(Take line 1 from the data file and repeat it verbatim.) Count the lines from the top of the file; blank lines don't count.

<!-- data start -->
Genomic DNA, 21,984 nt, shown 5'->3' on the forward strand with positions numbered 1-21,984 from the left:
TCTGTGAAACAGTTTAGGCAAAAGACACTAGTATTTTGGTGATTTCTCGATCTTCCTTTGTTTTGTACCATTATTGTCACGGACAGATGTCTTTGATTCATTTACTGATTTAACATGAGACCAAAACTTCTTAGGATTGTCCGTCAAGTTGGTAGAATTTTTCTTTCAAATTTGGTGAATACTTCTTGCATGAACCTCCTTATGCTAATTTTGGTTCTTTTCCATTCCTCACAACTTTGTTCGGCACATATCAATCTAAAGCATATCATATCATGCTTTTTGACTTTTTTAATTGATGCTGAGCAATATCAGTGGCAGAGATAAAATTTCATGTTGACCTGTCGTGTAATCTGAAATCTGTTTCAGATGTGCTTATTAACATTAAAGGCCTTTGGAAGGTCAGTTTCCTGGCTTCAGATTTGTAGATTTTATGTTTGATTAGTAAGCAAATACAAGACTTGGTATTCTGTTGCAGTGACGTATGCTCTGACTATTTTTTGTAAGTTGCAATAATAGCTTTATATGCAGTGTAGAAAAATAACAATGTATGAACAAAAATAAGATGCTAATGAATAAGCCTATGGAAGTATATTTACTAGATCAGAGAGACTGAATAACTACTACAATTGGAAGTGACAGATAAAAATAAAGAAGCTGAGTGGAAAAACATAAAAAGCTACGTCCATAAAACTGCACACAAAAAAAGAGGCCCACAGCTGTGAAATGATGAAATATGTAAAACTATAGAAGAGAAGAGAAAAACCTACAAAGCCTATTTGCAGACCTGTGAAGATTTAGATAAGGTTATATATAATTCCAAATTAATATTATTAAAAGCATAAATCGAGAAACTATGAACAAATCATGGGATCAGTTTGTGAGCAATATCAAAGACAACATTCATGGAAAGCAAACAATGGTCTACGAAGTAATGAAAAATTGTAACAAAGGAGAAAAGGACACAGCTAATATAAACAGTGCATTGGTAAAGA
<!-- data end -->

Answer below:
Genomic DNA, 21,984 nt, shown 5'->3' on the forward strand with positions numbered 1-21,984 from the left: